1857 – Attempt to blow up Manufactory at Conisbrough


Independent, May 30, 1857

Attempt to blow up a Manufactory at Conisbrough

On Thursday evening, at the early hour of one o’clock, an attempt was made to blow up the sickle manufactory of Messrs Booth and son, formerly the boring mills, adjoining the river weir; a quantity of gunpowder having been placed by some miscreants in the drum of a machine in the interior of the building, for the purpose of blowing up the place. The powder was contained in a canvas bag, and with it was connected a long fuse, passing through the adjoining premises (lately occupied by Mr Lindley), a distance of at least 10 yards.

The fuse passed under the door of Mr Lin this place, and it seems the train was fired at our near the spot. The intended purpose was, however, a complete failure, and the damage, beyond the injury to few straps passing over the drum was confined to the roof; the tiles which were all displaced, and many fell into the workshop below.

Immediate alarm was given, and Mr Superintendent Astwood proceeded to the spot, and made a minute examination of the place. Policeman Kershaw of Conisbrough, followed soon after, and during the four new Europe be apprehended Messrs Booth’s Watchman, a man named Richard Swallow, on suspicion of being concerned in the affair. The damage is supposed to be from £30-£40, but in consequence of the debris in the machinery, it is impossible at present to correctly ascertain the exact sum. This is the second attempt that has been made to injure Messrs Booth. In November 1855, a bottle, containing powder, with a lighted fuse at the end, was thrown into the bedchamber in which Mr and Mrs Bull slept; although the house was shaken to its foundation, no one was killed.

Swallow was, or ought to be, watching at the time of the explosion on Thursday, which could not have taken place, it is supposed, had he been near the manufactory.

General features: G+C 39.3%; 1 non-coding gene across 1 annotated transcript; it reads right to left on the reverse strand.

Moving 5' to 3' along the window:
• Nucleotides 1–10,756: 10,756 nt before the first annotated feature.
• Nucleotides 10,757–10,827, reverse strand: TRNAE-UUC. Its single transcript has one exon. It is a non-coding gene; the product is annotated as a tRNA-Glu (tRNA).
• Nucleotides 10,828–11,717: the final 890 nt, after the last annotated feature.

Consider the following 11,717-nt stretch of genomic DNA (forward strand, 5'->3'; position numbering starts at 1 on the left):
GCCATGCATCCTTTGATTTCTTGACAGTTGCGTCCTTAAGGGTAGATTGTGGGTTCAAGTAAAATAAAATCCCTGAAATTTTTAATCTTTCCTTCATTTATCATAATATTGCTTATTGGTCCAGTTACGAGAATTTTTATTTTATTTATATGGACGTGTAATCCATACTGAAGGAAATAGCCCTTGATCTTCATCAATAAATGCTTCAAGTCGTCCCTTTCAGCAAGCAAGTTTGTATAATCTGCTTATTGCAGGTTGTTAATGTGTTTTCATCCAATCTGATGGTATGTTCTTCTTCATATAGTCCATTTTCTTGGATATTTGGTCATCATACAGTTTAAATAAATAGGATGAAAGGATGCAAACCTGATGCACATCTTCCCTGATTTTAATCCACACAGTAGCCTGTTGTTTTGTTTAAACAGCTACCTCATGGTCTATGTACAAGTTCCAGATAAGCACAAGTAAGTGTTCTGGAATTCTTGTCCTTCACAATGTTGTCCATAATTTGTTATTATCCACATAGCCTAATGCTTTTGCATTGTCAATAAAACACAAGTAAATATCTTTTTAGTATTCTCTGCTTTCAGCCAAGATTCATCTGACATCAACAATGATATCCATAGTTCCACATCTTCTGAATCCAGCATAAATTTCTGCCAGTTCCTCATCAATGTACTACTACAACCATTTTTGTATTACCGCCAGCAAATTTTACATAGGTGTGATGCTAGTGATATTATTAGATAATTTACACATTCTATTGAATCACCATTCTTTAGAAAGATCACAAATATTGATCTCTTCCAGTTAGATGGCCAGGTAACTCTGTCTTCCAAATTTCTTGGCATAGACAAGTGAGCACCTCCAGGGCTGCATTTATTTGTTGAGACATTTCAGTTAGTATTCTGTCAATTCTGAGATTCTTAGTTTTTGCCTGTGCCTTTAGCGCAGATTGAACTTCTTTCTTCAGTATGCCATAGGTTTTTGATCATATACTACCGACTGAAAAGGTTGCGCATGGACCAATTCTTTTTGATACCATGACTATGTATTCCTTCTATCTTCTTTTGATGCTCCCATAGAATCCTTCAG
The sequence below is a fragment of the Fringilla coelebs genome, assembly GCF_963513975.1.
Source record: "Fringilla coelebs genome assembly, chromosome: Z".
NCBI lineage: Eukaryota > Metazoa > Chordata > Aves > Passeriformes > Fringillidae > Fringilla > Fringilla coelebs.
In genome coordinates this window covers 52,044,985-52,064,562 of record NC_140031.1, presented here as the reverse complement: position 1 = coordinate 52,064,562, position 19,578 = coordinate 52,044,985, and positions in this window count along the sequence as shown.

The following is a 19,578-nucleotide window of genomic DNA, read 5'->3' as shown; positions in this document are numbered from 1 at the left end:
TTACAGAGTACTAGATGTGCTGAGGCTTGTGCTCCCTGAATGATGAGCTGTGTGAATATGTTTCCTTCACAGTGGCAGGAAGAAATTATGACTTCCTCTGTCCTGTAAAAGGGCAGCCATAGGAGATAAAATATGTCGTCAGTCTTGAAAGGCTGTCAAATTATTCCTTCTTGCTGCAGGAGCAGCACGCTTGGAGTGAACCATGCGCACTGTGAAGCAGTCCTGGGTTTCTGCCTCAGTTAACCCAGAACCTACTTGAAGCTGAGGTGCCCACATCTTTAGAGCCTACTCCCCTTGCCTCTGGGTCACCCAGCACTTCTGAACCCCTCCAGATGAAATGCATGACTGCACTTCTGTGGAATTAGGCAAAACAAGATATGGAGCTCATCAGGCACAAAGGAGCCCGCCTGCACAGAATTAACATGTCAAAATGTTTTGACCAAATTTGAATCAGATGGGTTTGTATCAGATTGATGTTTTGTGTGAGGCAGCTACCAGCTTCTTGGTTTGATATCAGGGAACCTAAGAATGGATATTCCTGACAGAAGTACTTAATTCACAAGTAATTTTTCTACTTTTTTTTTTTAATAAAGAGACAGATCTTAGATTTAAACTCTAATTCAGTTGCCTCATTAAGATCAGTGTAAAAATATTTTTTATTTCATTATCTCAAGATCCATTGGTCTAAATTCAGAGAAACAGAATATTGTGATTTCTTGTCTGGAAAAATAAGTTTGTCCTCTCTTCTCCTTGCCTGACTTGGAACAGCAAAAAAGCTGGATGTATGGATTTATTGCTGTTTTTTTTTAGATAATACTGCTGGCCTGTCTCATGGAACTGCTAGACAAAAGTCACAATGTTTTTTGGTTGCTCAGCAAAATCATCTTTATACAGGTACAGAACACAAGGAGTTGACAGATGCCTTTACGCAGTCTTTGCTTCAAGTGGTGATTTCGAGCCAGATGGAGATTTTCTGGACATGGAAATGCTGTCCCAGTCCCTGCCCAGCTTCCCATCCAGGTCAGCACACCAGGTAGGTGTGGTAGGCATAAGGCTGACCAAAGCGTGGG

independent, June 6th, 1857

The Rattening case at Conisbrough

At Doncaster, yesterday week, Richard Swallow was brought up in custody, before J.W.Sturges Esq., charged on suspicion with being concerned in the attempt to blow Mr Booth´s premises at Conisbrough on the previous Thursday. Mr Marratt attended in support of the case.

Police Kershaw was the first witness called and said

“I am the rural policeman stationed at Conisbrough. In consequence of information received I took the defendant into custody about 11 o’clock yesterday morning. I took it on suspicious of being concerned in the blowing of permissible place at Conisbrough. I have examined the place. I produce the remains of the fuse and a bag, which contain gunpowder. The bag is burnt to a cinder. The dross of the gunpowder was in the drum, and the fuse connected to Mr Lindley’s building. The fuse of being about 40 yards long. As soon as I heard of the explosion and examine the place long Mr Aspel, the superintendent of police. If any person came across the water of the marsh they would have left marks, and I must have discovered the same. I could not see any.

Mr George Booth sworn; I am the son of Thomas Booth the prosecutor in this case and who is the proprietor of the scythe works. Between a quarter and 12:30 on Thursday morning last, I was awoke by hearing some person shout: I got up and came down as soon as I could. I heard the defendant’s dog barking. I went to where the dog was and found him fastened up. It was the defendant’s duty to have had him loose. I shouted out “Watch” and no one answered. I then went towards the wheel, and met the defendant coming out of the door of the place where the wheel is. George and Samuel Barker were with him. I said to him “what’s amiss?” He said, “They have done it at last.” I asked him where he was when the explosion went off. He said “I was leant against the gate in the yard.” I said “where did you go to then?” And he said, “I run down past the wheel to the bottom of the island,” – about 100 yards off. It was from 60 to 80 yards from where the dog was fastened up to the place where the explosion was. If the defendant was lent against the gates he must’ve seen any person who would pass through the door; there is no other way to get to the place where the explosion was, but either going through the door or over the water – the case was adjourned.

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